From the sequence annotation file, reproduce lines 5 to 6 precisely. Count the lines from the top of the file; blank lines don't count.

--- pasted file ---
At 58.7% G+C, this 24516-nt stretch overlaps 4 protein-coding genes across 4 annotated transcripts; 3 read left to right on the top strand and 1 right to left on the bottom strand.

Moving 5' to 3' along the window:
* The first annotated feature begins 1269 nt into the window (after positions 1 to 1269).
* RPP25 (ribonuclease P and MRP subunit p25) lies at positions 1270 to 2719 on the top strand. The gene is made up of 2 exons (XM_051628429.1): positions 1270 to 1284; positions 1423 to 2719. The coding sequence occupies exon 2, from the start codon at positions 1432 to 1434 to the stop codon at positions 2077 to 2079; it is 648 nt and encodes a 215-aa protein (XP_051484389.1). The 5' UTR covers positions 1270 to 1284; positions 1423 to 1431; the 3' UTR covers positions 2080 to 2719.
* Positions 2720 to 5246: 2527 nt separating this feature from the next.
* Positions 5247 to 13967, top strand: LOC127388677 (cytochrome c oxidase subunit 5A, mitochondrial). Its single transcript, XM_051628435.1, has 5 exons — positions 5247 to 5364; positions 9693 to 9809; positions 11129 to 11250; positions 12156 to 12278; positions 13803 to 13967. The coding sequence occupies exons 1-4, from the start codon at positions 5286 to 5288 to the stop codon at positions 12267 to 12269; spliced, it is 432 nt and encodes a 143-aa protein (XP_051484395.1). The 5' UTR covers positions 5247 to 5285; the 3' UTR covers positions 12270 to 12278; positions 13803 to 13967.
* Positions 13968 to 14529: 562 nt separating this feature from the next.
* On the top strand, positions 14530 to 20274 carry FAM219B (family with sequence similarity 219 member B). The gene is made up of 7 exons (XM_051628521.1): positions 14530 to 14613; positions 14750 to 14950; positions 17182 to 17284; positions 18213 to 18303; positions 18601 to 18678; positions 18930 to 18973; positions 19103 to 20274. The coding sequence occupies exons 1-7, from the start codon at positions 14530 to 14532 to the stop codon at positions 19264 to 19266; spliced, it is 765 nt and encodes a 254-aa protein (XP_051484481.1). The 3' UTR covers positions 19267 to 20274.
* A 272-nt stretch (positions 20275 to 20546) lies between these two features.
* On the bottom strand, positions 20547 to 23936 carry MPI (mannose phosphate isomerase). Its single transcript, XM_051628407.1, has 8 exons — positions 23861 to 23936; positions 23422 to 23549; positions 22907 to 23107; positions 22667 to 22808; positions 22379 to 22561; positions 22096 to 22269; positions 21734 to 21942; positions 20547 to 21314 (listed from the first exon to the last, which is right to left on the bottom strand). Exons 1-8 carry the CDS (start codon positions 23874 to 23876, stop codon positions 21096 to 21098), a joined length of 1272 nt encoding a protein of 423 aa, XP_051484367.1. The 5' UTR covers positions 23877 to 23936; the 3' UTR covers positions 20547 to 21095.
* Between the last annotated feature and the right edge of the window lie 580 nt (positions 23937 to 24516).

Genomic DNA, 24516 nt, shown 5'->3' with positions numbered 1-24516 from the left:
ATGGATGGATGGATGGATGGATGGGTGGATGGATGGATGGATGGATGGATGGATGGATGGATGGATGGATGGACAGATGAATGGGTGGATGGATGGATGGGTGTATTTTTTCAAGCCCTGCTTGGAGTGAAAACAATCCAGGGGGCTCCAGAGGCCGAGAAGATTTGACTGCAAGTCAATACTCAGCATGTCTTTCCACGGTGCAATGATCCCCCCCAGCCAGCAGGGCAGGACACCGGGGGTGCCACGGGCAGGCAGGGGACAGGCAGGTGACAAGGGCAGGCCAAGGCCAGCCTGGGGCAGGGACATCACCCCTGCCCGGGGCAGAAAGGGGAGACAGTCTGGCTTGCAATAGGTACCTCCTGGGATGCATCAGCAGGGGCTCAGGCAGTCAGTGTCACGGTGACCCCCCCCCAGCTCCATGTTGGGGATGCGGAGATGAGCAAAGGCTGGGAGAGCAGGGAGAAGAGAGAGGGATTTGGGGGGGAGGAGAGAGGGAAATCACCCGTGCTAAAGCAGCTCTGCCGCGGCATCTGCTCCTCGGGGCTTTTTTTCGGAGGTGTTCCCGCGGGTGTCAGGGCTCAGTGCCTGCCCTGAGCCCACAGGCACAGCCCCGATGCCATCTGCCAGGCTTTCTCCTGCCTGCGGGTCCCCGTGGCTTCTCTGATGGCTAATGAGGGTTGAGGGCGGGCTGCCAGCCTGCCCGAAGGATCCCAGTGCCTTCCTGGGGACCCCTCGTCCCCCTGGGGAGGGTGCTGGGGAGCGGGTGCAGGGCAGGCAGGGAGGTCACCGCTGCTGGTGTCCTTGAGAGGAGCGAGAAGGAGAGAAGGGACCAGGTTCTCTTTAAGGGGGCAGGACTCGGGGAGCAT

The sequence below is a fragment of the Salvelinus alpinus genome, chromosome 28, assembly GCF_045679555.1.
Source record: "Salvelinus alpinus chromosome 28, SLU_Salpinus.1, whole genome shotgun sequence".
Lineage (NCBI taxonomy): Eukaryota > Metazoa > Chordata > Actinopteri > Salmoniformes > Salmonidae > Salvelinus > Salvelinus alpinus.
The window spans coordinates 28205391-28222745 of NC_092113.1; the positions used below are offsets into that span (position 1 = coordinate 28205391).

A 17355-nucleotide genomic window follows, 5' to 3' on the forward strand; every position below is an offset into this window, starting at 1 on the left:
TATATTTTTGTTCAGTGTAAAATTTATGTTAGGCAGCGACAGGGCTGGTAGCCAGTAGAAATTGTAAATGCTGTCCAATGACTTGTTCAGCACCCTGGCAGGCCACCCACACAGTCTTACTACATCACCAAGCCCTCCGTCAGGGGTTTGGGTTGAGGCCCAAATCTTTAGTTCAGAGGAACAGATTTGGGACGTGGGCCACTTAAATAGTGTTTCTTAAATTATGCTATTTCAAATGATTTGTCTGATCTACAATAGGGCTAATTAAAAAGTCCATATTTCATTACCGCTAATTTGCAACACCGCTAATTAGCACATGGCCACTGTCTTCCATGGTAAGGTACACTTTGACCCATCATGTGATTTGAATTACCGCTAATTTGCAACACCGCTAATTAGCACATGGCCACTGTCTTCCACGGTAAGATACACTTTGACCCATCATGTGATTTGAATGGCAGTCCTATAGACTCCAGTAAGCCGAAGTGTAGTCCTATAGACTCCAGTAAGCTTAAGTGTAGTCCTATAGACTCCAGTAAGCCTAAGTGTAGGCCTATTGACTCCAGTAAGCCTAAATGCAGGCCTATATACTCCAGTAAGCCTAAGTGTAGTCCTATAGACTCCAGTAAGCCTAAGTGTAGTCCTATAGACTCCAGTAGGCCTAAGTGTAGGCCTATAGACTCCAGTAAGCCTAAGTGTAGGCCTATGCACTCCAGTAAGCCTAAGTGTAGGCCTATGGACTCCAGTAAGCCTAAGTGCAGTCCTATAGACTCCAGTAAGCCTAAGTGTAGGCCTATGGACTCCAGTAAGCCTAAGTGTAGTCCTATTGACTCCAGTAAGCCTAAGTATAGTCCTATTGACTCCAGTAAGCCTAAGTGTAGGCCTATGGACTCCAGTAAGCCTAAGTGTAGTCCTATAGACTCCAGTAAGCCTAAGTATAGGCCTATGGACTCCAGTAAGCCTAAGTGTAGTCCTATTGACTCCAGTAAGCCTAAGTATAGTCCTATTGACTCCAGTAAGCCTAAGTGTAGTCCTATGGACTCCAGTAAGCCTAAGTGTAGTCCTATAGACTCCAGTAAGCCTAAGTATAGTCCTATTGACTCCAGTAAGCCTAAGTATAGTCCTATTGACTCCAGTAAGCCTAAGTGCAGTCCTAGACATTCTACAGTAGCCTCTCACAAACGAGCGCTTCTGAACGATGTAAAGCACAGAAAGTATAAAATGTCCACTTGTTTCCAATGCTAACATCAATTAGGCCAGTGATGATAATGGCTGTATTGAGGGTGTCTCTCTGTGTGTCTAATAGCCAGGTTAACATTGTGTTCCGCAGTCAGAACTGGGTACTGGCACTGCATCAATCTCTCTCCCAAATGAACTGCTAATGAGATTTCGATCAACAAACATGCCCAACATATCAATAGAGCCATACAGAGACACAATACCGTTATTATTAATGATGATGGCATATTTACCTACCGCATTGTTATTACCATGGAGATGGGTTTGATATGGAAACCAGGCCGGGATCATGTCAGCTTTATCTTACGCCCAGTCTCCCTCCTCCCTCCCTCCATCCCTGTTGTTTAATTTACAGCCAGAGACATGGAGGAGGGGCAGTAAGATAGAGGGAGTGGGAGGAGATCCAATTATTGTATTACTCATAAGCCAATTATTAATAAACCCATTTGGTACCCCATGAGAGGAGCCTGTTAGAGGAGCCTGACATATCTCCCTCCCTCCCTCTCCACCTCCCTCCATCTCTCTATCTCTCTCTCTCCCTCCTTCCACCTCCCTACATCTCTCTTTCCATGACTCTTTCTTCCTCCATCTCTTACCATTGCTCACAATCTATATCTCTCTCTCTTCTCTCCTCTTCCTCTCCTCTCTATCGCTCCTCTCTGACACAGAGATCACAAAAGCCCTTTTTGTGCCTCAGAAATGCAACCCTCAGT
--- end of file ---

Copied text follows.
* Positions 2720 to 5246: 2527 nt separating this feature from the next.
* Positions 5247 to 13967, top strand: LOC127388677 (cytochrome c oxidase subunit 5A, mitochondrial). Its single transcript, XM_051628435.1, has 5 exons — positions 5247 to 5364; positions 9693 to 9809; positions 11129 to 11250; positions 12156 to 12278; positions 13803 to 13967. The coding sequence occupies exons 1-4, from the start codon at positions 5286 to 5288 to the stop codon at positions 12267 to 12269; spliced, it is 432 nt and encodes a 143-aa protein (XP_051484395.1). The 5' UTR covers positions 5247 to 5285; the 3' UTR covers positions 12270 to 12278; positions 13803 to 13967.